Orca

Orca

2.0 out of 52.0 out of 52.0 out of 52.0 out of 52.0 out of 52.0

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A bald rehash of Jaws, only with the Moby Dick elements played up even further, Orca isn’t a cheap thrill (producer Dino Di Laurentiis was also the man behind the idiotic-but-exhilarating King Kong remake), but it sure does seem like it’s in a rush to finish. Richard Harris tiptoes into the Queeg role as Captain Nolan, a model of post-‘60s masculinity, supposedly one of the saltiest sea hunters in Newfoundland. He’s a poacher, but he’s sensitive at heart. Not quite sensitive enough to read between the lines when the sexy college professor Rachel Bedford (Charlotte Rampling, typically turning each word of the English language into a symphony) suggests to him that whales are monogamous. But still sensitive enough to know that when the harpooned female whale he’s got strung up above his deck drops a stillborn calf—all in front of the howling male orca—he’s done a very bad thing. Early on in the film, Rampling rambles for nearly five minutes on the genetic superiority of the killer whale and how, in theory, they are actually a great deal higher than humans on the evolutionary scale (a bone thrown to Sea World in exchange for being allowed to film endless underwater community shots ad nauseum?). At the very least, this spiel sets the film up for a more nuanced take on the man-versus-animal archetype. But that is soon thrown to the waters like so much chum in favor of ludicrous scenes showing the widower whale destroying boats in the village harbor, leaping from the water to snap limbs off of Harris’s crew (and, most spectacularly, Bo Derek’s nubile young leg), and, hysterically, causing the town’s entire gas supply to ignite against the night sky. Following each atrocity, the aquatic avenger leaps into the air triumphantly, cackling with glee. Highly developed they might be, Orca still refuses to see whales in any terms other than how they relate to the stock human revenge melodrama.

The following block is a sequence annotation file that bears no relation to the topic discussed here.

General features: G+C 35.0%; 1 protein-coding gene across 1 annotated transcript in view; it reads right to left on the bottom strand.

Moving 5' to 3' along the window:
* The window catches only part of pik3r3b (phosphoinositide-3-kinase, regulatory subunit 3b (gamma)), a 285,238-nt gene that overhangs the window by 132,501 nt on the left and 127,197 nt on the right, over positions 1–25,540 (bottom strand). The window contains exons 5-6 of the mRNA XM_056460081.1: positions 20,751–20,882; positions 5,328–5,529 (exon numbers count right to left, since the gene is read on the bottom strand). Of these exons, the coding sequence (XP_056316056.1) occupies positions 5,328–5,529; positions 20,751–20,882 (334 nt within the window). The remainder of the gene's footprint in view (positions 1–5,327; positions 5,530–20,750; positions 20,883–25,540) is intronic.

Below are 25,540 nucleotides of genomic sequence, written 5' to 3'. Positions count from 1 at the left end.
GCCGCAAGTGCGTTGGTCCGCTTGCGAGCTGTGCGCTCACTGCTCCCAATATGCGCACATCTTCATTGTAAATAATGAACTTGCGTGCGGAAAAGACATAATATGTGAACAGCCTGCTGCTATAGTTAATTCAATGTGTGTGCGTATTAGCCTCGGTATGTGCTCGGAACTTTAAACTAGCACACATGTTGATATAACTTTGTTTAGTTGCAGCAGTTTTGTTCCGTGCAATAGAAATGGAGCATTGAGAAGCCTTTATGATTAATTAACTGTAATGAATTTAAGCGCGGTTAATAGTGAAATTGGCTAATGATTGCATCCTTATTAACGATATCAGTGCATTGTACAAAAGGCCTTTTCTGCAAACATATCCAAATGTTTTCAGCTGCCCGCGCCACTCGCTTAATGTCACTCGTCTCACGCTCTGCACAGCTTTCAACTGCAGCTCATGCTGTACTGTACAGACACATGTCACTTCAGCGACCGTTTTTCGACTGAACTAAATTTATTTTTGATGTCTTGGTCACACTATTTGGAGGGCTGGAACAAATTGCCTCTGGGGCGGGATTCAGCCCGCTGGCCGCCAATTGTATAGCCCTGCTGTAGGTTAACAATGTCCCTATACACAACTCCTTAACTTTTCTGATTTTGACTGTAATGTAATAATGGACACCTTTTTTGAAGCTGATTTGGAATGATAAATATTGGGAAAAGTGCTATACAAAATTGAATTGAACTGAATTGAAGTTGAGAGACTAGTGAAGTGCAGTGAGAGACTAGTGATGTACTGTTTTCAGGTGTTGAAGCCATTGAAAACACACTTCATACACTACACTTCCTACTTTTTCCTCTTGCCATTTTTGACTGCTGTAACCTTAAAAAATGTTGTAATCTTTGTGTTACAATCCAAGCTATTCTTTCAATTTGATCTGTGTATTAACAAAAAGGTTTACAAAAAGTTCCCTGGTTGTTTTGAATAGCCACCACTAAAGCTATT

Image/Sound

Paramount's anamorphic transfer isn't too bad. Colors are a bit faded (aside from the kitschy reds that periodically shine down upon the avenging whale during moments of rage), and consequently some underwater shots look like they were filmed through salt-encrusted scuba goggles. But most of the problems are on the shoulders of the source material (one climactic shot of Harris stranded on an Arctic ice sheet literally looks like it's been burned around the edges). The mono sound mix is totally unassuming and dull. Only Rampling's husky syllables and Ennio Morricone's music manage to rise above the flatness.

Extras

None. Pretend there's a still gallery filled with shots of Bo Derek posing with the dead whale fetus.

Overall

Orca tarnishes its own attempts at eco-consciousness in suggesting that whales, like humans, are very much interested in a little blood payback.

Image 2.0 out of 5 2.0 out of 5 2.0 out of 5 2.0 out of 5 2.0 out of 5

Sound 2.0 out of 5 2.0 out of 5 2.0 out of 5 2.0 out of 5 2.0 out of 5

Extras 2.0 out of 5 2.0 out of 5 2.0 out of 5 2.0 out of 5 2.0 out of 5

Overall 2.0 out of 5 2.0 out of 5 2.0 out of 5 2.0 out of 5 2.0 out of 5

Specifications
  • DVD-Video
  • Dual-Layer Disc
  • Region 1
  • Aspect Ratio
  • 2.35:1 Anamorphic Widescreen
  • Dolby Digital Formats
  • English 1.0 Mono
  • DTS
  • None
  • Subtitles & Captions
  • English Subtitles
  • Special Features
  • None
  • Buy
    DVD | Soundtrack
    Release Date
    September 14, 2004
    Distributor
    Paramount Home Entertainment
    Runtime
    92 min
    Rating
    PG
    Year
    1977
    Director
    Michael Anderson
    Screenwriter
    Luciano Vincenzoni, Sergio Donati
    Cast
    Richard Harris, Charlotte Rampling, Will Sampson, Bo Derek, Keenan Wynn, Robert Carradine